Thursday, June 16, 2011

Harriet Zink: The Night Nurse in Joyce C. Oates' "The Night Nurse"

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Harriet Zink The Night Nurse in Joyce C. Oates The Night Nurse


Lifes experiences have a way of making or breaking a person. How we handle the trials we face makes us bitter or better. Harriet Zink, in Joyce Carol Oates The Night Nurse, has certainly had her share of hardship. However, the compassion we feel for her is overshadowed by disgust for who she has let herself become. Although it is admirable for her to have overcome such obstacles, Harriet is now a skeptical, merciless, and vengeful woman, who fails to generate our sympathies.


Our first impression of Harriet is negative we are introduced to her flat, nasal, ironic voice (Oates 660). We sit uncomfortably through her belittling of Grace Burkhardt, and endure her ill treatment of the woman, to be rewarded with a fuller picture of Harriets background...suffering at the hands of more fortunate schoolmates, one of which was Grace. The reader can sympathize with Harriet, who cried [herself] to sleep every night (66). This picture is heartbreaking, and gives us a glimpse into injury that Harriet has had to work through. She has risen above the criticism of her peers and completed her education, acquired a position of respect, all through her tears. It is human nature for us to be moved by tears, and by the pain of another. However, our compassion for Harriet fades as she fails to display this same human nature, and displays only hatred and bitterness for Grace.


Clearly Harriet is a skeptic in the way she treats Grace. She continuously repeats Graces name in their conversation, invoking it almost like some kind of vulgarity. Harriet seems to resent the dignity and beauty of such a name. Grace is something she has never been known for. On the contrary, her lack of femininity and social graces has been a source of much torment for Harriet. As a consequence, the pain comes lashing out in an attack on Graces grace. The


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reader is appalled as Harriet throws off any trace of maturity and insults her patient, being childish in derision (661). She looms over her, speaking condescendingly to her. She even accuses Grace of being a liar. While being drilled as to the whereabouts of Jill Herman, Grace replies that she hasnt seen her in a long time. Harriet responds, You expect me to believe that? [...] Oh, no, I dont believe that! (66). Harriet deliberately demeans Grace with biting sarcasm and skepticism. The reader cannot respect such juvenile tactics.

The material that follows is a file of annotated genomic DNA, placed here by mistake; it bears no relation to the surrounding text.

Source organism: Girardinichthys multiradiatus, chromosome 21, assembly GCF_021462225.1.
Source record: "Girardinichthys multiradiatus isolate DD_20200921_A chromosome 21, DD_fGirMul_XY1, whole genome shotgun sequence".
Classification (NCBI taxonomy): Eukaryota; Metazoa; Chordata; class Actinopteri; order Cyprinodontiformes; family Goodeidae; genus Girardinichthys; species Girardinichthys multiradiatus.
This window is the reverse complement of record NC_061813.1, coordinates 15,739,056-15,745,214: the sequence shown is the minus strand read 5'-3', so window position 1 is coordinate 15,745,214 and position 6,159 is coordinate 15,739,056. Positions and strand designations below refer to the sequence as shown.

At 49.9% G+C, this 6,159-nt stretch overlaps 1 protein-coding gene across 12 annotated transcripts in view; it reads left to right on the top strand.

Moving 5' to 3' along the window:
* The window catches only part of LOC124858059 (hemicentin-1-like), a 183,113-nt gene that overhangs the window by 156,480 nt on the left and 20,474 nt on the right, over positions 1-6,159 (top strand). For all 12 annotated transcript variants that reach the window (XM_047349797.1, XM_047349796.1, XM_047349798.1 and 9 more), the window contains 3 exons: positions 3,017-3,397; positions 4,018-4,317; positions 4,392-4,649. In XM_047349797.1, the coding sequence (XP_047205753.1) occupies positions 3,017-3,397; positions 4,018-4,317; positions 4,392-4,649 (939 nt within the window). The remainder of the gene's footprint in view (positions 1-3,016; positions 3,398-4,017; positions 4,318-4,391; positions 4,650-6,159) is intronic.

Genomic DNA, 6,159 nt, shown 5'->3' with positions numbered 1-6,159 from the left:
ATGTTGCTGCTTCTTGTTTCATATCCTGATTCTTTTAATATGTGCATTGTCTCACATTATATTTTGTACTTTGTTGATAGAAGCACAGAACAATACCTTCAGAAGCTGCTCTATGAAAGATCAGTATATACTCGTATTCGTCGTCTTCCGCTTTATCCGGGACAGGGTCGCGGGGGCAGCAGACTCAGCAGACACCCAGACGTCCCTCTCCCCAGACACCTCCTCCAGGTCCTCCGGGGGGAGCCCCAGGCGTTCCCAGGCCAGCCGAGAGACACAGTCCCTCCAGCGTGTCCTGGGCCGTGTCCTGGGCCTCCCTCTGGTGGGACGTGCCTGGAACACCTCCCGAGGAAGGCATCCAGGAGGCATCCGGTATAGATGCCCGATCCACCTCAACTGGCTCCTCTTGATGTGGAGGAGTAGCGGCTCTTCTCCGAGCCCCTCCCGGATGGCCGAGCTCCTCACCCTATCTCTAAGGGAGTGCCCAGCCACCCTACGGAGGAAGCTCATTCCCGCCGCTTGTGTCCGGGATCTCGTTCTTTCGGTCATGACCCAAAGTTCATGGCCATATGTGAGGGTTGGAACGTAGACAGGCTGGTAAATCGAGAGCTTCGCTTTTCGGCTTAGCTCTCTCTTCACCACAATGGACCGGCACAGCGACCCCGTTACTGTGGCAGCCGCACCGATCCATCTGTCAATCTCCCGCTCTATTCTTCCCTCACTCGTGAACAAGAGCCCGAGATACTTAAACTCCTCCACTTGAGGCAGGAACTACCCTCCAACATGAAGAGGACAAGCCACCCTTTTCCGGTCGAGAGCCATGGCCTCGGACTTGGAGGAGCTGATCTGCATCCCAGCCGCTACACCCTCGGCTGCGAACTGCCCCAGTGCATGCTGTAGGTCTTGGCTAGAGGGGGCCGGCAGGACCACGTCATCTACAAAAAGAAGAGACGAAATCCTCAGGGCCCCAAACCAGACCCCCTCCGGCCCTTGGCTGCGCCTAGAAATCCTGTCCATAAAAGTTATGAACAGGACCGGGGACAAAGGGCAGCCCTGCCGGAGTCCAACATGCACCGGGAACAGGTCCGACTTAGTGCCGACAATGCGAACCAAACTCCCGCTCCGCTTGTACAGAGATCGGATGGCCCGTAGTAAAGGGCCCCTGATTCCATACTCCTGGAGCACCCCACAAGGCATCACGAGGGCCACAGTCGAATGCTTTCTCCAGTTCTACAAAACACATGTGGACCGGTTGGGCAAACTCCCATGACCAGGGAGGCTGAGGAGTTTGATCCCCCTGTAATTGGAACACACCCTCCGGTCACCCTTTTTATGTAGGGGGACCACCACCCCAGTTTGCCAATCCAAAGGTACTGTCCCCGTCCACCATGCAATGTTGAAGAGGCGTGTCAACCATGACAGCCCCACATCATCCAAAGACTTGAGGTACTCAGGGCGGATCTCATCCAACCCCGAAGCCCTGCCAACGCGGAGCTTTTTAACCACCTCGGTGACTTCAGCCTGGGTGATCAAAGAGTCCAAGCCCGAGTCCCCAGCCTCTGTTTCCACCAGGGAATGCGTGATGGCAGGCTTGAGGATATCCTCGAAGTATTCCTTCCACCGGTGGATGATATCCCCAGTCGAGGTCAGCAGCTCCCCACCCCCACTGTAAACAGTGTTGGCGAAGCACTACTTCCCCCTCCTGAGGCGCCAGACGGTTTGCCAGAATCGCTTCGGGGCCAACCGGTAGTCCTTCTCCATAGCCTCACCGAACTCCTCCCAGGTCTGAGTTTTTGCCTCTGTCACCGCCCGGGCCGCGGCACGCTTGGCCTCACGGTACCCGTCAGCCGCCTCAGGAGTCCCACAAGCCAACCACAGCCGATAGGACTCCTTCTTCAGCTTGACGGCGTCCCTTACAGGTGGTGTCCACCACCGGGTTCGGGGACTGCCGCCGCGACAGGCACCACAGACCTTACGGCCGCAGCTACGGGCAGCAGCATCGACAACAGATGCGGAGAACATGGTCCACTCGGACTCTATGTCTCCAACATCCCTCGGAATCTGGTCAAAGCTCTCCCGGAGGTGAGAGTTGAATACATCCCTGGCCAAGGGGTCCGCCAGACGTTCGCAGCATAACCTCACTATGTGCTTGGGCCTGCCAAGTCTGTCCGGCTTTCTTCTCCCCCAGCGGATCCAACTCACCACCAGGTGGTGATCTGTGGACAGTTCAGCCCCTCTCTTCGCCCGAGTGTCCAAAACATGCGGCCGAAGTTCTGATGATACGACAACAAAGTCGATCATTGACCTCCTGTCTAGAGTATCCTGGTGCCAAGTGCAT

We further lose respect for Harriet through the merciless treatment she hands Grace. Harriets occupation, not to mention her religion, obligates her to show mercy to the suffering woman. Instead, she withholds what Grace desperately needs. Youre helpless. You need help. So what? Grace Burkhardt (661). What kind of response is this to a cry for mercy? Who would want to encounter an enemy like this in a time of need? She sees Grace shivering and cold and does not even attempt to cover her up; instead, she throws back what little cover Grace has. This is symbolic of the entire encounter--Harriet exposing her enemy, while the woman is defenseless. What a lack of mercy on the part of someone who is supposed to be filled with Jesus strength (664). If the God Harriet serves is the God of the Bible, this same God that has empowered (664) her to forgive, has also empowered her with compassion (1 John 47-8). In contrast, Grace has no saving faith; she grasps wildly at her own name, the sympathies of others, and the medicine in her IV, for security. Grace, in her weakness, cries out to God to help her through the night. If only Harriet were not wrapped up in herself, she could offer Grace the stability and strength she had found in the Lord. Instead, she opts to be merciless to the one who had shown her no mercy years earlier. Harriet sees the condition Grace is in, hurting and needing the bedpan removed, but ignores her in an act of utter selfishness. To be merciless is a